How to: Lie face-down on a hyperextension bench with your upper thighs on the pad, your feet secure, and a weight plate against your chest with your arms crossed. Hinge at the hips to lower your torso as low toward the floor as possible. Squeeze your low back muscles to raise your torso back up to start.
Recs: Opt for light weights with high rep counts to avoid overstressing the lumbar spine, performing 3 to 4 sets of 12 to 15 reps. Also, resist the temptation to extend your back past neutral; stop when your torso is in line with your legs.
Chinups are great, but for back mass, pull-ups are better. They put more of the load on your wings by limiting how much your biceps can pitch in during each pull.
How to: Grab a pull-up bar with an overhand grip that’s slightly wider than shoulder-width, and assume a hollow-body hang with your legs straight and just in front of your torso. Pull your shoulder blades down and together, then pull through your arms to draw your elbows down your sides and bring your upper chest to just about touch the bar. Pause, then reverse the motion to return to hang.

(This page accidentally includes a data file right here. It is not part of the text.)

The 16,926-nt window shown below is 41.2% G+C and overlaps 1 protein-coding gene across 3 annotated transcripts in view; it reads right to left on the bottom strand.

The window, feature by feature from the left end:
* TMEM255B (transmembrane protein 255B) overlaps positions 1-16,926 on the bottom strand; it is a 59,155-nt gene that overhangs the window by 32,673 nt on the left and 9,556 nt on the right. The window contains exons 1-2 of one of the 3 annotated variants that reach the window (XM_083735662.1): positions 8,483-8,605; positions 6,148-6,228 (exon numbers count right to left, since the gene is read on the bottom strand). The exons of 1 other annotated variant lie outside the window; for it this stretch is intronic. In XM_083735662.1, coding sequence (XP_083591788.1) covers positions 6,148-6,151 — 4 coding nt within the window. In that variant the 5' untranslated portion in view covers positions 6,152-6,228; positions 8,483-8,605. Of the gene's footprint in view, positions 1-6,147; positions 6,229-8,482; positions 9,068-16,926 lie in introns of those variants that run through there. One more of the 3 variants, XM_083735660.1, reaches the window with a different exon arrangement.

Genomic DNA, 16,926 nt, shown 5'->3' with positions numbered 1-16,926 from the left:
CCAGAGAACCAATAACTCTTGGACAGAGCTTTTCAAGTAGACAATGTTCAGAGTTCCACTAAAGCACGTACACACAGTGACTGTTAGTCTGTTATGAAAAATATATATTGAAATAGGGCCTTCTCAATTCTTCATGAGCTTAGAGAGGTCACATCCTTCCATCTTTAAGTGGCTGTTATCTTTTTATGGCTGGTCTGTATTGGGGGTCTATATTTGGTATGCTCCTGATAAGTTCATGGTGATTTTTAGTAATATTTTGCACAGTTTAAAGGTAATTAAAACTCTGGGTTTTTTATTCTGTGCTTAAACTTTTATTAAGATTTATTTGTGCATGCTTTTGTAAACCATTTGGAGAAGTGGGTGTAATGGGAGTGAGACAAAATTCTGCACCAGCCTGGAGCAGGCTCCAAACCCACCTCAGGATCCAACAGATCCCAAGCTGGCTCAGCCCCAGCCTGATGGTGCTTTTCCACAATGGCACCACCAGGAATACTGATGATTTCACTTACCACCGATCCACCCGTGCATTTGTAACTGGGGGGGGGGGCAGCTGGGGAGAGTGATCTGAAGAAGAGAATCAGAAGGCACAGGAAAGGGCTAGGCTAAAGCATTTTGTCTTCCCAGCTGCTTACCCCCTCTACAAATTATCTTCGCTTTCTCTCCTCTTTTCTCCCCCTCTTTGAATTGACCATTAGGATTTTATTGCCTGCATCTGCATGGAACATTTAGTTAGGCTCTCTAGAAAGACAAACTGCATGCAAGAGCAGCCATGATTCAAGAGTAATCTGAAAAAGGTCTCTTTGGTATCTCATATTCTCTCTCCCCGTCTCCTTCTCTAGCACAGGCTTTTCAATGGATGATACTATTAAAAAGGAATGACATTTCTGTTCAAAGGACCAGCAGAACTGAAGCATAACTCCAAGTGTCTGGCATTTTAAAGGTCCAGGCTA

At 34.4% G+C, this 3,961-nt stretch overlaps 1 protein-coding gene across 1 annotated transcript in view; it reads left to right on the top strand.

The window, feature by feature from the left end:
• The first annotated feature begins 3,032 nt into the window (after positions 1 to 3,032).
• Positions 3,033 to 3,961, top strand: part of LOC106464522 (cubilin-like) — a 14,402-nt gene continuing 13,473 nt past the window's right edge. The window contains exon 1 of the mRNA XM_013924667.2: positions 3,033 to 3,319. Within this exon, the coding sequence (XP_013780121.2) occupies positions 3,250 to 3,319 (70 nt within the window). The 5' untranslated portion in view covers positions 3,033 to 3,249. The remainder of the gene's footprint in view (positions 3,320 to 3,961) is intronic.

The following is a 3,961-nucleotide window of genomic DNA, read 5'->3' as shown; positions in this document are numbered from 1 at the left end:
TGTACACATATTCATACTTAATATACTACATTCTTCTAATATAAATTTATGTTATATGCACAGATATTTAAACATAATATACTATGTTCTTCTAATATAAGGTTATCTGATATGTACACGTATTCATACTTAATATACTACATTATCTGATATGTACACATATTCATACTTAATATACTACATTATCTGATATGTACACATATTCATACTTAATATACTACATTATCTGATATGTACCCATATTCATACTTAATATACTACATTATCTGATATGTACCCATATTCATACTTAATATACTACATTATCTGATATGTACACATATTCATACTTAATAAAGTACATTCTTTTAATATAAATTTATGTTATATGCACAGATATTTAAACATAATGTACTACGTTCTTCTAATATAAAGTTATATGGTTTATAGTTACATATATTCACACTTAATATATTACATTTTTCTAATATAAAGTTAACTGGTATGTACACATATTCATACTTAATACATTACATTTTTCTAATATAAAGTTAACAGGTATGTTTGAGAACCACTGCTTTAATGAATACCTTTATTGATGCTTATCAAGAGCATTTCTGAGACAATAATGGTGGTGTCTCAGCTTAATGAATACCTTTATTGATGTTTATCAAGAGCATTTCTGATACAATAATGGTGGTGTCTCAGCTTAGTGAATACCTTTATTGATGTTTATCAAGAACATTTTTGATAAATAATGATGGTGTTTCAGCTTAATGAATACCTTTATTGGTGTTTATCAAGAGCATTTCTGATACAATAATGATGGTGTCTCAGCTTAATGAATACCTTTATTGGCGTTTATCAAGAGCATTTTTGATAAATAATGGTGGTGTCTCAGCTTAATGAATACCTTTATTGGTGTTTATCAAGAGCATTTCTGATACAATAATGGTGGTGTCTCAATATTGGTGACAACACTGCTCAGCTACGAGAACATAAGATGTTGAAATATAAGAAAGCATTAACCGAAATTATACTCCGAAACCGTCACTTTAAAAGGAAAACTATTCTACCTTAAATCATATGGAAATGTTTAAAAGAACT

Recs: Perform with a variety of rep and set schemes, using a weight belt or weight vest during low-rep sets or a resistance band for assistance during high-rep sets. Consider drop or pyramid sets.
This variation of a pull-up exercise takes core and glute strength (often limiting factors for pull-ups) largely out of the equation, making this exercise a great option for completely fatiguing the lats.
How to: Sit at the lat pull-down machine, grab the bar with your hands about double shoulder-width apart, and secure your legs under the pads. Squeeze your shoulder blades down and back and then pull with your arms to draw your elbows down the sides of your torso and the bar to your collarbones. Pause, then slowly reverse the motion to return to start.
Recs: Do not lean back to initiate the pull. Set up with a slight lean so that the bar can clear your face, then maintain this position with a stationary torso. Perform 3 to 4 reps of 8 to 10 reps.
Seated Cable Row
Horizontal rows are ideal for building mass in the upper-back musculature, including the rhomboids and traps, Kompf says.
How to: Sit at a cable row machine with your feet flat on the pads and knees slightly bent. Grab a triangle attachment and sit up tall. Squeeze your shoulder blades back and pull through your arms to row the handles in to the bottom of your ribs. Keep your elbows tucked into your sides and pointing straight back. Pause, then slowly reverse the motion to return to start.